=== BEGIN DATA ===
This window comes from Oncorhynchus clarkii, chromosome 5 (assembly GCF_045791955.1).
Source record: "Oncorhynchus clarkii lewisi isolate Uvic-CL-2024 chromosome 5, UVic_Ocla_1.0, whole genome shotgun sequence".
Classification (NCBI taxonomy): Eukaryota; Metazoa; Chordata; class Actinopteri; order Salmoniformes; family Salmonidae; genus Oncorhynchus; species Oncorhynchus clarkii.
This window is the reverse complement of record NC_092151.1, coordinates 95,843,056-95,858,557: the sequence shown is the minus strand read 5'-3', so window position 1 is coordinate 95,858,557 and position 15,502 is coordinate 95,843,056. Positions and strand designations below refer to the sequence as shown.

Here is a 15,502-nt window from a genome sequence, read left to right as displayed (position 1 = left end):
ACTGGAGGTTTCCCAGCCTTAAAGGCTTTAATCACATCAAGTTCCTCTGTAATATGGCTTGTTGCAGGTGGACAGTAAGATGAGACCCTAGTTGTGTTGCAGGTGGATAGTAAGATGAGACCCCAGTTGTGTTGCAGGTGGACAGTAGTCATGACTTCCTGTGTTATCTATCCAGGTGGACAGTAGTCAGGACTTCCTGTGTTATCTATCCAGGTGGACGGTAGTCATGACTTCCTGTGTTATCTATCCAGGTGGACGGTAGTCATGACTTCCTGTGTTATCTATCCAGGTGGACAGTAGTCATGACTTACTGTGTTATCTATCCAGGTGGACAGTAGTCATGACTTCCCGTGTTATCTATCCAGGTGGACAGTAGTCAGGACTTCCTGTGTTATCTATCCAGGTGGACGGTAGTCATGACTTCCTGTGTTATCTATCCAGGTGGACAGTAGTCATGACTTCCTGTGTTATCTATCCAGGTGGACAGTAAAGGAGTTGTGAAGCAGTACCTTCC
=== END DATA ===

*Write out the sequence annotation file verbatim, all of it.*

This window comes from Oncorhynchus clarkii, chromosome 5 (assembly GCF_045791955.1).
Source record: "Oncorhynchus clarkii lewisi isolate Uvic-CL-2024 chromosome 5, UVic_Ocla_1.0, whole genome shotgun sequence".
Classification (NCBI taxonomy): Eukaryota; Metazoa; Chordata; class Actinopteri; order Salmoniformes; family Salmonidae; genus Oncorhynchus; species Oncorhynchus clarkii.
This window is the reverse complement of record NC_092151.1, coordinates 95,843,056-95,858,557: the sequence shown is the minus strand read 5'-3', so window position 1 is coordinate 95,858,557 and position 15,502 is coordinate 95,843,056. Positions and strand designations below refer to the sequence as shown.

Here is a 15,502-nt window from a genome sequence, read left to right as displayed (position 1 = left end):
ACTGGAGGTTTCCCAGCCTTAAAGGCTTTAATCACATCAAGTTCCTCTGTAATATGGCTTGTTGCAGGTGGACAGTAAGATGAGACCCTAGTTGTGTTGCAGGTGGATAGTAAGATGAGACCCCAGTTGTGTTGCAGGTGGACAGTAGTCATGACTTCCTGTGTTATCTATCCAGGTGGACAGTAGTCAGGACTTCCTGTGTTATCTATCCAGGTGGACGGTAGTCATGACTTCCTGTGTTATCTATCCAGGTGGACGGTAGTCATGACTTCCTGTGTTATCTATCCAGGTGGACAGTAGTCATGACTTACTGTGTTATCTATCCAGGTGGACAGTAGTCATGACTTCCCGTGTTATCTATCCAGGTGGACAGTAGTCAGGACTTCCTGTGTTATCTATCCAGGTGGACGGTAGTCATGACTTCCTGTGTTATCTATCCAGGTGGACAGTAGTCATGACTTCCTGTGTTATCTATCCAGGTGGACAGTAAAGGAGTTGTGAAGCAGTACCTTCC